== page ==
White House statement on row over niece’s use of her name
Reacting to news reports including in the Los Angeles Times of growing concern over Vice-President Kamala Harris’ niece Meena Harris using her aunt’s name to promote her business and brand, the White House said the Vice-President and her family will uphold “the highest ethical standards”, adding that her name should not be used in any commercial activities to suggest an endorsement.
“The Vice-President and her family will uphold the highest ethical standards and it’s the White House’s policy that the Vice-President’s name should not be used in connection with any commercial activities that could reasonably be understood to imply an endorsement or support,” Deputy Press Secretary for the Vice-President Sabrina Singh said in a statement to The Hindu.
The LA Times had reported last week that a current White House official (whose name was withheld) was “taken aback” after watching a Meena Harris interview with former first daughter Jenna Bush Hager.
“Somethings can’t be undone” but “behaviour needs to change,” the official is quoted as saying.
The interview, aired five days before the presidential inauguration, featured photos of the Harris family and Meena Harris’ children’s book Ambitious Girl as well as T-shirts from her clothing brand, Phenomenal.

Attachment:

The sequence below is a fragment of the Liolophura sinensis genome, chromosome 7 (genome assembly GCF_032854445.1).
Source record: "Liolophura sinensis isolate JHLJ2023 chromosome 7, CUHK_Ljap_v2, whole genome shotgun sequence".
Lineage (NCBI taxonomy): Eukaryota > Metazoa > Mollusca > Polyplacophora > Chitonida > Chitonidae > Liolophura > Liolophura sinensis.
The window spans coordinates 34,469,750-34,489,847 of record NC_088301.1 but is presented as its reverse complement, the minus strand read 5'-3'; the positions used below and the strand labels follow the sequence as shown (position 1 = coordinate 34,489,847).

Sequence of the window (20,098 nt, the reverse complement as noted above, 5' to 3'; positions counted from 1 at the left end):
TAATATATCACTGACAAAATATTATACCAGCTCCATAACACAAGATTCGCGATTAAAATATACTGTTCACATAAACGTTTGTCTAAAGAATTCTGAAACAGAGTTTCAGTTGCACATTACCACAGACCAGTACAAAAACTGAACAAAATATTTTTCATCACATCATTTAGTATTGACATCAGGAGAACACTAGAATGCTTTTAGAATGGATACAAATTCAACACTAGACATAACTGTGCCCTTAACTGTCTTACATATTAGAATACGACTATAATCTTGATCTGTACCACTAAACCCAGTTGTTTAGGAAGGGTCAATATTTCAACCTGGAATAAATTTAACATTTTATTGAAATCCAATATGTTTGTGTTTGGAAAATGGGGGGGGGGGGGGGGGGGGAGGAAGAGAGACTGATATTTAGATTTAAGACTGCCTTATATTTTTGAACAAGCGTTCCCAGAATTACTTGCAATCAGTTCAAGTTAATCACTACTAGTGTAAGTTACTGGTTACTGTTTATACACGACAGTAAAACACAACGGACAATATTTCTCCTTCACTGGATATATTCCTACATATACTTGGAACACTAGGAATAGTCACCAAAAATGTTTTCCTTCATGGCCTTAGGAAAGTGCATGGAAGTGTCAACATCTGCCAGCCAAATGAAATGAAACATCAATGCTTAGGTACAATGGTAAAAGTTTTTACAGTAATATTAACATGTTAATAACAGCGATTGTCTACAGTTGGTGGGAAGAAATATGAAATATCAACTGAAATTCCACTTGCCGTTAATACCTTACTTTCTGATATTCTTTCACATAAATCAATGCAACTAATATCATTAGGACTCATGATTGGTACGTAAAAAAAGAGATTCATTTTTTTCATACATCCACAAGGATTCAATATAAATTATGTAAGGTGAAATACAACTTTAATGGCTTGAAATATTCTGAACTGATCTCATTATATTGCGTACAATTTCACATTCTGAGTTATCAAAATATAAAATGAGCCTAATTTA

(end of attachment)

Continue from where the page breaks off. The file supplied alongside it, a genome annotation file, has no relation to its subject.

Ms. Meena Harris, a 36-year-old Harvard educated lawyer and businesswoman, has used themes connected with her aunt, including a T-shirt that says, “I’m Speaking” — a reference to what Ms. Harris had said when interrupted by her opponent, former Vice-President Mike Pence during a pre-election debate.
The LA Times story said the conflicts “do not rival” entanglements in the Trump presidency.
Ms. Meena Harris has been in the news more recently after she tweeted in support of the farmers’ protests.
On Monday, she retweeted an article on the arrest of 21-year-old climate activist Disha Ravi.
The White House does not have standing to interfere in what Ms. Harris says about the farmers’ protests.
Ms. Harris has the same rights to free speech as any of her fellow citizens, Presidential historian Jeffrey Engel told The Hindu.
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